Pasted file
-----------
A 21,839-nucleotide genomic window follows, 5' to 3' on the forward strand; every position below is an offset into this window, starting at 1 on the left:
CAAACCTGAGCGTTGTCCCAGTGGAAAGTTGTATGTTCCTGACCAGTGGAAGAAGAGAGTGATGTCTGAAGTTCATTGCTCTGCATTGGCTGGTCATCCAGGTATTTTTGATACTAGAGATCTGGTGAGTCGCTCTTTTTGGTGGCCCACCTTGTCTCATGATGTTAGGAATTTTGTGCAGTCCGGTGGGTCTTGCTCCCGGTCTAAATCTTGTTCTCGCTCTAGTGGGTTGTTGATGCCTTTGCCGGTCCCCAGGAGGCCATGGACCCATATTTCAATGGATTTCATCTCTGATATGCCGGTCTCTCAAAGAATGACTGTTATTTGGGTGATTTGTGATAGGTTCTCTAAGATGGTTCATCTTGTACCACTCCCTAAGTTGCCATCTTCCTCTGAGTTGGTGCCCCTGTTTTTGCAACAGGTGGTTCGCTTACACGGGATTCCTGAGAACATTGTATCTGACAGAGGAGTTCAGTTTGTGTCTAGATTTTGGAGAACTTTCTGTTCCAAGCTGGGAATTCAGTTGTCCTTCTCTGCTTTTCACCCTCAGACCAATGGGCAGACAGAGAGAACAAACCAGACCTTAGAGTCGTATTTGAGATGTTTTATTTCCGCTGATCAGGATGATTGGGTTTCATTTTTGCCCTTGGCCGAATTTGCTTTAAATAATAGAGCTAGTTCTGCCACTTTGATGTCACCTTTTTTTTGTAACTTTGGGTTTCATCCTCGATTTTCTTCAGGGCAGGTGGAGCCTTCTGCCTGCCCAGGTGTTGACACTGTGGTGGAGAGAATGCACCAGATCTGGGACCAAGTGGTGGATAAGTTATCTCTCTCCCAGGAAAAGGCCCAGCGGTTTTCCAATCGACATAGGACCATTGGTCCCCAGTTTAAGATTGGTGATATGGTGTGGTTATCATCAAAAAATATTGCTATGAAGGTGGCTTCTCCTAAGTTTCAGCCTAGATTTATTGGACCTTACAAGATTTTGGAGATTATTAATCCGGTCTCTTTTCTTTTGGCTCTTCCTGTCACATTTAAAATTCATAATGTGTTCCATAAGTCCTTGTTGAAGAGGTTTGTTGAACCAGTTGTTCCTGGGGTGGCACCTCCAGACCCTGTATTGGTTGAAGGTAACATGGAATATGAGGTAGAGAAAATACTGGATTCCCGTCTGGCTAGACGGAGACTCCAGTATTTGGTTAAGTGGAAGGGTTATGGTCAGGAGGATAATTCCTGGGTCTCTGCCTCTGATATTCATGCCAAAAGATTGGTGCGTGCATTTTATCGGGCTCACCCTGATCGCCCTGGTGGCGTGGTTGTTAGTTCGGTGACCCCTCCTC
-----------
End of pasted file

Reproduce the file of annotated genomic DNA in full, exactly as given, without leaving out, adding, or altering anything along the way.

A 21,839-nucleotide genomic window follows, 5' to 3' on the forward strand; every position below is an offset into this window, starting at 1 on the left:
CAAACCTGAGCGTTGTCCCAGTGGAAAGTTGTATGTTCCTGACCAGTGGAAGAAGAGAGTGATGTCTGAAGTTCATTGCTCTGCATTGGCTGGTCATCCAGGTATTTTTGATACTAGAGATCTGGTGAGTCGCTCTTTTTGGTGGCCCACCTTGTCTCATGATGTTAGGAATTTTGTGCAGTCCGGTGGGTCTTGCTCCCGGTCTAAATCTTGTTCTCGCTCTAGTGGGTTGTTGATGCCTTTGCCGGTCCCCAGGAGGCCATGGACCCATATTTCAATGGATTTCATCTCTGATATGCCGGTCTCTCAAAGAATGACTGTTATTTGGGTGATTTGTGATAGGTTCTCTAAGATGGTTCATCTTGTACCACTCCCTAAGTTGCCATCTTCCTCTGAGTTGGTGCCCCTGTTTTTGCAACAGGTGGTTCGCTTACACGGGATTCCTGAGAACATTGTATCTGACAGAGGAGTTCAGTTTGTGTCTAGATTTTGGAGAACTTTCTGTTCCAAGCTGGGAATTCAGTTGTCCTTCTCTGCTTTTCACCCTCAGACCAATGGGCAGACAGAGAGAACAAACCAGACCTTAGAGTCGTATTTGAGATGTTTTATTTCCGCTGATCAGGATGATTGGGTTTCATTTTTGCCCTTGGCCGAATTTGCTTTAAATAATAGAGCTAGTTCTGCCACTTTGATGTCACCTTTTTTTTGTAACTTTGGGTTTCATCCTCGATTTTCTTCAGGGCAGGTGGAGCCTTCTGCCTGCCCAGGTGTTGACACTGTGGTGGAGAGAATGCACCAGATCTGGGACCAAGTGGTGGATAAGTTATCTCTCTCCCAGGAAAAGGCCCAGCGGTTTTCCAATCGACATAGGACCATTGGTCCCCAGTTTAAGATTGGTGATATGGTGTGGTTATCATCAAAAAATATTGCTATGAAGGTGGCTTCTCCTAAGTTTCAGCCTAGATTTATTGGACCTTACAAGATTTTGGAGATTATTAATCCGGTCTCTTTTCTTTTGGCTCTTCCTGTCACATTTAAAATTCATAATGTGTTCCATAAGTCCTTGTTGAAGAGGTTTGTTGAACCAGTTGTTCCTGGGGTGGCACCTCCAGACCCTGTATTGGTTGAAGGTAACATGGAATATGAGGTAGAGAAAATACTGGATTCCCGTCTGGCTAGACGGAGACTCCAGTATTTGGTTAAGTGGAAGGGTTATGGTCAGGAGGATAATTCCTGGGTCTCTGCCTCTGATATTCATGCCAAAAGATTGGTGCGTGCATTTTATCGGGCTCACCCTGATCGCCCTGGTGGCGTGGTTGTTAGTTCGGTGACCCCTCCTC